Cinema advertising in the UK first began with simple announcements scratched onto slides and projected onto the screen but many people are amazed to learn when the first cinema commercial was produced.
As a guess, most people would suggest the 1930’s but, remarkably, the date is actually 1899 when a commercial for Dewars Whisky appeared on UK screens.
Even more surprisingly, a copy of this still exists (though on safety stock now rather than the rather explosive nitrate!) and when screened a few years back in Edinburgh it drew hoots of laughter - not so much for its creative quality, but for the fact that the “Scottish” piper had his kilt on back to front!
During the first and second world wars, cinema advertising became a vital propaganda tool for a nation who only had the radio and press as a news source and during this latter period the COI produced some memorable campaigns e.g. “Careless Sneezes Spread Diseases “, “Careless Talk Costs Lives"
Up until then, cinema commercials had been long-winded films for a diverse range of government campaigns, cigarette manufacturers and other leading brands of the day such as Ovaltine etc.
As post war Britain picked itself back up in the 1950’s, cinema advertising was about to undergo a remarkable transformation.
Pearl & Dean
The names of Pearl & Dean are synonymous with cinema advertising and its origins go right back to the 1930’s when Messrs Pearl and Dean first began selling simple slide advertising and commercials in Cardiff. However the company truly took off in 1953 when Ernie & Charles Pearl joined Jack Dean in setting up Pearl & Dean on 15th January representing the ABC circuit as its main exhibitor.
Just six weeks after their launch, 15” and 30” commercials, especially produced by them for Unilever and Beechams, appeared and this new creative style also just happened to suit the sudden arrival and rapid growth of ITV during that decade.
With their subsequent acquisition of Younger’s, the company soon became the UK’s leading cinema-advertising contractor holding some 65% of the cinema market. However, by the early 1970’s Messrs Pearl & Dean were no longer involved and the cinema industry in general was in sharp decline. Mills & Allen now owned Pearl & Dean the poster contractor and their market share declined rapidly as Rank Screen Advertising gained the upper hand.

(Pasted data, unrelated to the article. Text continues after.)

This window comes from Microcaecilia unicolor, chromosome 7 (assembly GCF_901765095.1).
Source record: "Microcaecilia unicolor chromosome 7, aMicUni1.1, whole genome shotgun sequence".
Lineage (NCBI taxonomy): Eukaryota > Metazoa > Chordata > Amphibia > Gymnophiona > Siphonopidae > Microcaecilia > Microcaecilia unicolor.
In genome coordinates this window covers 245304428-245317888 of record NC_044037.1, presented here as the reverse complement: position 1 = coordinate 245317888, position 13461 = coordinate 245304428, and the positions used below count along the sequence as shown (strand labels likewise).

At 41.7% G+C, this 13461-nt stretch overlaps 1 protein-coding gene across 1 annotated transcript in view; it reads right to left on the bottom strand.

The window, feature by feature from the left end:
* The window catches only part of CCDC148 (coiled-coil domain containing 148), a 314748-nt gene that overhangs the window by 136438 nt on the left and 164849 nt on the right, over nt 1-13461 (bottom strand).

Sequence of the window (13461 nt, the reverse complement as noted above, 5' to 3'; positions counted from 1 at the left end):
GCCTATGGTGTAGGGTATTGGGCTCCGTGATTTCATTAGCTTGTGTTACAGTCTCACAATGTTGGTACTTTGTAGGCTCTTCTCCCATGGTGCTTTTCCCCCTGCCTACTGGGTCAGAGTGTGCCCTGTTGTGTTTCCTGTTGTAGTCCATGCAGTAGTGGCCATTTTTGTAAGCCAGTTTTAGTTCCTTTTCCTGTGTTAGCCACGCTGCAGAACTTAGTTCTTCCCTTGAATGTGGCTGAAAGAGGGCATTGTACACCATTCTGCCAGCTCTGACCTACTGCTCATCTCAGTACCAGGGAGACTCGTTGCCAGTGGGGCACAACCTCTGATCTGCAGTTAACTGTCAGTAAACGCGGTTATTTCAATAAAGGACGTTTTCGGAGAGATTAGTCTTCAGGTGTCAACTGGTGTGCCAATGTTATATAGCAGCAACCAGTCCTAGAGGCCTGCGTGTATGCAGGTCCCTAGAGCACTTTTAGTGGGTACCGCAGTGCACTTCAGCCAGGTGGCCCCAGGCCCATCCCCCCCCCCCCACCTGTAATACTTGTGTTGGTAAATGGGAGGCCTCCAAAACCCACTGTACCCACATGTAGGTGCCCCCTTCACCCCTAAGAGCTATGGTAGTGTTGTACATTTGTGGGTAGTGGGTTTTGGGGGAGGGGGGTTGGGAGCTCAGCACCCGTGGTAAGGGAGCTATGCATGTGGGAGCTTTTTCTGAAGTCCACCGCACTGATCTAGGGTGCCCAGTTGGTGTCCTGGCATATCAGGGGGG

In 1993, with a market share at 12% a group of French media interests purchased the company for a peppercorn sum (10Francs!) and successfully re-launched Pearl & Dean under entirely new management.
In 1999, STV bought the company that by now had regained a significant market share boosted by the launch of new landmark multiplex sites.
Image Ltd now owns Pearl & Dean, and controls numerous UK cinema sites including leading multiplex operators such as Empire, Showcase, Apollo and AMC and we're also the leading sales house for Independent Cinemas in the UK.
Who Needs Cinema Advertising?
Cinema advertising is an important element in the economics of the UK cinema industry. In fact, during the tough trading downturn in the 1980’s it was advertising revenue that kept many screens (both circuit and independent) afloat.
Indeed, when the big US multiplex operators first arrived here they thought that no commercials (as per the US) would be an attraction. But they changed their view and commercials were soon shown and this very contribution of advertising revenue became the difference between profit and loss for at least one major multiplex exhibitor in those early years.
The exhibitor of course knows the direct benefit of this valuable revenue stream but few patrons probably appreciate the fact that this indirectly helps keep their ticket price lower. Pearl & Dean have also played a pivotal role in securing major sponsorship deals and other alternative revenue streams such as in- foyer posters.
Thankfully, the quality of cinema commercials today makes them an entertaining part of the movie package and indeed many of these commercial directors go on to become major Hollywood directors eg Alan Parker, Ridley Scott etc who all learned their craft shooting commercials first.
One of the most vital contributions made by the cinema advertising business is the provision of virtually all the key marketing data available today. For example, the FAME research (Film Audience Measurement and Evaluation) provides the largest data bank of cinema going profiles by movie with thousands catalogued since the 1980’s.
This enables marketing campaigns by all sections of the industry at large to be highly targeted to maximize marketing efforts and investment for everyone’s benefit. Cinema advertising is indeed an integral and commercially vital part of this industry.